IT’S the right set-up for Barangay Ginebra and for every team for that matter.
Young big man Greg Slaughter said new coach Frankie Lim’s approach of letting everyone know who’s in charge was the right thing to do.
Lim stressed this point right in his first day at the helm as mentor of the PBA’s most popular ballclub.
“I think today, he (Lim) just let everyone know that everything and everyone will follow the coach. But he’s fair and he knows what he’s doing,” Slaughter told Spin.ph shortly after the team’s first practice under the mercurial former college coach at the CCF gym in Ortigas on Monday.
“If we’ll be disciplined, that’s gonna be good because he is unbiased and he knows what’s good for the team.”
The first day of practice with Lim wasn’t easy with just about everyone sweating profusely inside the oven-hot gym.
But the 6-11 Slaughter doesn’t mind, aware the Kings have a coach who knows what it takes to win.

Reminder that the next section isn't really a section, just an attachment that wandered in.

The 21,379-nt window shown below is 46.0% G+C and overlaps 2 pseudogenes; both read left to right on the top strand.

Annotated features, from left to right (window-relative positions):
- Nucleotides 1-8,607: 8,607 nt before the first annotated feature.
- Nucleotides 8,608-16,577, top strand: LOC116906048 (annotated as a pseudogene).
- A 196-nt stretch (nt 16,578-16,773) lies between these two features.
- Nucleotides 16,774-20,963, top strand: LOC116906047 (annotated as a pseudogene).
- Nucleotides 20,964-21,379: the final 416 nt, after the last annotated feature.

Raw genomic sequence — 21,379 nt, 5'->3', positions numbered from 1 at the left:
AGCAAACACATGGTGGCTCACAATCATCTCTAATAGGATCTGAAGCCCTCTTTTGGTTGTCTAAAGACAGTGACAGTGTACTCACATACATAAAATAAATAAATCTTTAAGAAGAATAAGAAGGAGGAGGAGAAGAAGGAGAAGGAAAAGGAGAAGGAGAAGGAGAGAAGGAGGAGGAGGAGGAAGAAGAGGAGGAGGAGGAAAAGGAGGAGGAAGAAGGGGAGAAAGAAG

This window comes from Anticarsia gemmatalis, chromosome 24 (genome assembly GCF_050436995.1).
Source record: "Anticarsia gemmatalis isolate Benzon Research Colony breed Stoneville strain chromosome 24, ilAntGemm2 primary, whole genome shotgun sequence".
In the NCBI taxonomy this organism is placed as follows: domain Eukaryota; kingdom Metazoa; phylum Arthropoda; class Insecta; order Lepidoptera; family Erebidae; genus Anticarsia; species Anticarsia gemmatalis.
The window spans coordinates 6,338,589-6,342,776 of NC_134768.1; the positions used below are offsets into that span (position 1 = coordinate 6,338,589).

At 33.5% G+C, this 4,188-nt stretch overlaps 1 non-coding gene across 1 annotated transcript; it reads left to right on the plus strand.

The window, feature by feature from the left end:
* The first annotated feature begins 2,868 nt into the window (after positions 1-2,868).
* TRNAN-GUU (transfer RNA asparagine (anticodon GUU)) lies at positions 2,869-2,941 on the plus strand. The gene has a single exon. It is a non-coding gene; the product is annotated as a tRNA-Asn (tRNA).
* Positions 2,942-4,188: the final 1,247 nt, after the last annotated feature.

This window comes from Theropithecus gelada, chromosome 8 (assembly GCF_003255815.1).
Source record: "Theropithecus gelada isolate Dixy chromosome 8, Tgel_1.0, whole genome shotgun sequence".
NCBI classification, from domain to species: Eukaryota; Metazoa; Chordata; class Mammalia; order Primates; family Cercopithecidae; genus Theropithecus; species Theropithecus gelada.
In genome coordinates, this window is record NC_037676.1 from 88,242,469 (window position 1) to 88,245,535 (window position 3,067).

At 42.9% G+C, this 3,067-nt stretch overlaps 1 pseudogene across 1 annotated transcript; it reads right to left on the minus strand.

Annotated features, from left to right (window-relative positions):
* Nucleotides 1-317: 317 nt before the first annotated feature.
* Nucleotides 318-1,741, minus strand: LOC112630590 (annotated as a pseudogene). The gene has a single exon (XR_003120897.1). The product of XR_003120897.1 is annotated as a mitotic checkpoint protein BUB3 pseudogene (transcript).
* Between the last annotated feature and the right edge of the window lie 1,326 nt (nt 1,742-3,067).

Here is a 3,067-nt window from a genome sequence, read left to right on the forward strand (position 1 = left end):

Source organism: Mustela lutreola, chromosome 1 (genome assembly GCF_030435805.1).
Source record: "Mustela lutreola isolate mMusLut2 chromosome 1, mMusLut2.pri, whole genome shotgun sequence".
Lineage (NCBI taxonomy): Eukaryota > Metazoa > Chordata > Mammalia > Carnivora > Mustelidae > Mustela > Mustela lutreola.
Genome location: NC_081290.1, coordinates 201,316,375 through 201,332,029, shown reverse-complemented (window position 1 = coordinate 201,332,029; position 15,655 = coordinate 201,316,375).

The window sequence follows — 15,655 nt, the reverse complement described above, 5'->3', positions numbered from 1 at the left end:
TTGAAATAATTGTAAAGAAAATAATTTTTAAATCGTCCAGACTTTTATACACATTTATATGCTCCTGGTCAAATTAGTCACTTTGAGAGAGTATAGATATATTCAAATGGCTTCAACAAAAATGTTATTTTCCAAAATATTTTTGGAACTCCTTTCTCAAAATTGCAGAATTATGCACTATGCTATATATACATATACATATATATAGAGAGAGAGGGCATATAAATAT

“He’s a four-time champion (in the NCAA with San Beda) and went undefeated in 2010 so he knows how to win. And it’s the discipline that has a lot to do with that,” he added.
Lim was tapped as one of the deputies of Ato Agustin at the start of the Commissioner’s Cup.
But the Kings struggled during the tournament, capped by a disappointing 92-91 loss to Rain or Shine in the quarterfinals as the team failed to reach the semifinals for the fourth straight conference.
Lim was appointed to succeed Agustin following the early playoffs exit, making him the fifth coach of Ginebra in the last seven conferences.
Prior to his return to the pro league as a coach, the 55-year-old Lim steered the San Beda Red Lions to four NCAA men’s basketball title in 2007, 2008, 2010, and 2011.
His success with the Mendiola-based school included a perfet season in 2010, which saw the Red Lions finish with an immaculate 18-0 record.
Ginebra conditioning coach Kirk Colier admitted Lim’s detailed approach in practice will force the players to pay attention at all times.
“I think it (practice) was good. They were forced to be attentive to detail because we have a team that needs a culture change,” he said.
“You have to do it right because that’s what we’re expecting them to do in the game.”